For the individual consumer, the tax law provides scant comfort for service, overdraft or check-printing fees, as they are not tax deductible. For businesses, however, the situation is entirely different, and every penny of every charge can be deducted as a legitimate expense. Even small service fees, such as $5 for requesting a duplicate statement, should be tracked and claimed, as they can add up significantly over the course of the year.
Individuals who own their own businesses, from small sole proprietorships to full-fledged corporations, should always have separate bank accounts in the name of the business. This makes tracking all related fees an easy task, as opposed to commingling personal and business funds. As long as attributed solely to the business, the costs of printing checks and deposit tickets, monthly maintenance and overdraft fees, incoming and outgoing wire fees, and all other charges are 100 percent deductible.
While all overdraft charges that occur within a business account are tax deductible, any customer checks that bounce are also covered within the tax code. This includes returned deposited item fees, which are typically less than overdraft charges, as well as the entire amount of the check as a bad debt if it is not ultimately collected. Also, that bounced check may cause additional overdrafts, and no matter the cause or fault, all such fees may be deducted.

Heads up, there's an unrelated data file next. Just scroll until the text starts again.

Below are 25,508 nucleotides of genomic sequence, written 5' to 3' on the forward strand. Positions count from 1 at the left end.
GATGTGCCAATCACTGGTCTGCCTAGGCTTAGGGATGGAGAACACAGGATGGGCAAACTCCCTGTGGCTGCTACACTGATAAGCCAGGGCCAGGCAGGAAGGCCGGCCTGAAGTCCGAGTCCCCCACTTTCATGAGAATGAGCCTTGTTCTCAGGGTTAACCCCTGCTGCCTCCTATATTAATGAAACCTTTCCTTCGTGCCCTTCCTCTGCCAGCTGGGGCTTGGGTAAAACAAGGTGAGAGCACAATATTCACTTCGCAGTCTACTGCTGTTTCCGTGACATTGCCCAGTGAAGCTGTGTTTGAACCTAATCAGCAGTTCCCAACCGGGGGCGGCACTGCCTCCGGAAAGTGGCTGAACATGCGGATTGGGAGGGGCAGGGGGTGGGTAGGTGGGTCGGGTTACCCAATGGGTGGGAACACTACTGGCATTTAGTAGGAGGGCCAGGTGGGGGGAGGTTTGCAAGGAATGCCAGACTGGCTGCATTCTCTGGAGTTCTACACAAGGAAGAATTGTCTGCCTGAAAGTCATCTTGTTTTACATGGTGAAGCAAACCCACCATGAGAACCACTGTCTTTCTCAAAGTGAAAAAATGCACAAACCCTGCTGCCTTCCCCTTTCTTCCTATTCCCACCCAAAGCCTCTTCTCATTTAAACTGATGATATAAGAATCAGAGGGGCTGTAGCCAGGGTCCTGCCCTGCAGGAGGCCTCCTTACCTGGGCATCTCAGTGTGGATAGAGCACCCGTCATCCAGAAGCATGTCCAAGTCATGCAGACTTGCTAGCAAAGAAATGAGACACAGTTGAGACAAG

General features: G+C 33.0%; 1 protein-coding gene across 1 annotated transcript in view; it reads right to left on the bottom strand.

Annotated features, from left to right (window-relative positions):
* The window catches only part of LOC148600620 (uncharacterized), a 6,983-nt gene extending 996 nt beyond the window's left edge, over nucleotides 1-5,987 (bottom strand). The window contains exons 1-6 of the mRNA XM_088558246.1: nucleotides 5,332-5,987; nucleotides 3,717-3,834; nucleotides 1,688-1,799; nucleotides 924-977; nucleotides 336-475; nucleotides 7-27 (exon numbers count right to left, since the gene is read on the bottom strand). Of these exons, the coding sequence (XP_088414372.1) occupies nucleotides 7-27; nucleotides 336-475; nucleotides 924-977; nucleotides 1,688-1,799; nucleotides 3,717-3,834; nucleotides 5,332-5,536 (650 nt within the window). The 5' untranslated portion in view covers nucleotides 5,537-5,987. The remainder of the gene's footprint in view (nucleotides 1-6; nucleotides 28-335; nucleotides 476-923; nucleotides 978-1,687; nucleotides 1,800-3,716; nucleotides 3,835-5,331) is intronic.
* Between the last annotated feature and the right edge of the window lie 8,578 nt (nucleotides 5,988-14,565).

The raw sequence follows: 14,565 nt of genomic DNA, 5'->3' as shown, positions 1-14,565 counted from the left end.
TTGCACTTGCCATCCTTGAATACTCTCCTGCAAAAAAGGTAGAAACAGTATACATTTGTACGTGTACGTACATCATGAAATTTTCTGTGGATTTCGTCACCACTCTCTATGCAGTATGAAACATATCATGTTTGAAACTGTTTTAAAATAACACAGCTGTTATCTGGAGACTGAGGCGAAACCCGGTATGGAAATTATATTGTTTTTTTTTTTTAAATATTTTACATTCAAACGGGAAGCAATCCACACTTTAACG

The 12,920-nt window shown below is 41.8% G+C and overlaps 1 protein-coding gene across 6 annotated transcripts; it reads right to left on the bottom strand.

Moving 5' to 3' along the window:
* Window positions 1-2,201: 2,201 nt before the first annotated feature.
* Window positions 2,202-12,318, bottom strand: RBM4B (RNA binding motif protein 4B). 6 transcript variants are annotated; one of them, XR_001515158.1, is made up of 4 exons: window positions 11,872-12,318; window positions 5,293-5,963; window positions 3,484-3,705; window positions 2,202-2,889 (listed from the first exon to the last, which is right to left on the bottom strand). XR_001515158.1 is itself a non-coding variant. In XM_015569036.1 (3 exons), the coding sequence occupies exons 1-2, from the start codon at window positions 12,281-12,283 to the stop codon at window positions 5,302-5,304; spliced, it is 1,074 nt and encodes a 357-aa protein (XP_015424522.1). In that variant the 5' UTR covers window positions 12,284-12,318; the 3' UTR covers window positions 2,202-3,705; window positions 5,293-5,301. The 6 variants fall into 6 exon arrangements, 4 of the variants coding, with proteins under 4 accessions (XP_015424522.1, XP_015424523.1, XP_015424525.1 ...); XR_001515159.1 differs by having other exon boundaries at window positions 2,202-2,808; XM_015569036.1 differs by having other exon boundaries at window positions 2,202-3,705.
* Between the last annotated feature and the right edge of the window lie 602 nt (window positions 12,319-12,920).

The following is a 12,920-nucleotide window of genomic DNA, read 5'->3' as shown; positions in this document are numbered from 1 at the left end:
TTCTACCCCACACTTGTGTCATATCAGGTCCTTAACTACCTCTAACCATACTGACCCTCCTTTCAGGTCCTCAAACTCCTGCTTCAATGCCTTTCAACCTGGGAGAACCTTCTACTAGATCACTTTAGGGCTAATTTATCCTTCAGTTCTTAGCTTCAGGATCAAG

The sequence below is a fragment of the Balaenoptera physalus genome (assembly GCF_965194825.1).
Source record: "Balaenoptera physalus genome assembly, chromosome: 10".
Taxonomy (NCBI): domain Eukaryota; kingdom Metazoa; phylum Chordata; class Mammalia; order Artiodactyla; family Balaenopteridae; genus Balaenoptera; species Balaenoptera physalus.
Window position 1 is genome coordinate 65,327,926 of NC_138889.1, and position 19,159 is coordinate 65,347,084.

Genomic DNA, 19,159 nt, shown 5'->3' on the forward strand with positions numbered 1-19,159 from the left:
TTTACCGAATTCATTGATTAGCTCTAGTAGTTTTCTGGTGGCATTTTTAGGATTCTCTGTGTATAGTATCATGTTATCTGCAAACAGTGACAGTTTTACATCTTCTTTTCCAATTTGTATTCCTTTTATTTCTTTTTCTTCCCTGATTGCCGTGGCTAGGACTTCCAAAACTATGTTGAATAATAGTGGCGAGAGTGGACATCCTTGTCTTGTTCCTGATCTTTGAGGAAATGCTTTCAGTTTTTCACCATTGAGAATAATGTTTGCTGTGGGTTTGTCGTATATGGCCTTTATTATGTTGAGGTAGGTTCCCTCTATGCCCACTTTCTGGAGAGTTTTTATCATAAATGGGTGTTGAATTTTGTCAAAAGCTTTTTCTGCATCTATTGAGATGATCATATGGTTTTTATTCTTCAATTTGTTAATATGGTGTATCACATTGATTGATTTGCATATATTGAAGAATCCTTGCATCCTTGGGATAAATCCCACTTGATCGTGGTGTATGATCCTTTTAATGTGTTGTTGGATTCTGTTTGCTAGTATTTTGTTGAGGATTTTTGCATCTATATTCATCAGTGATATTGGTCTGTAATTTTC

Credit Card Fees
Just as having business checking and savings accounts keeps the demarcation clear between business and personal funds and fees, credit cards should be treated in the same way. It is far easier to prove that filling up a gas tank on the way to a business conference is a viable expense if it is done with a business rather than personal credit card. All interest charges, late fees and annual fees are fully deductible. Trying to separate business and personal expenses on a pro rata basis for the purpose of determining the applicable portion of such fees can be both time consuming and inaccurate.
Most banks offer a wide range of additional services, such as investment and retirement planning, that come with their own fees. Investment accounts, for example, may come with fixed annual fees or as a percentage of assets, which are fully deductible. Advisory fees fall into the same category, even if on a one-time basis that does not lead the the opening of an account. Individuals whose primary occupation is managing their investments may deduct all such fees, even if not registered as a business for that purpose.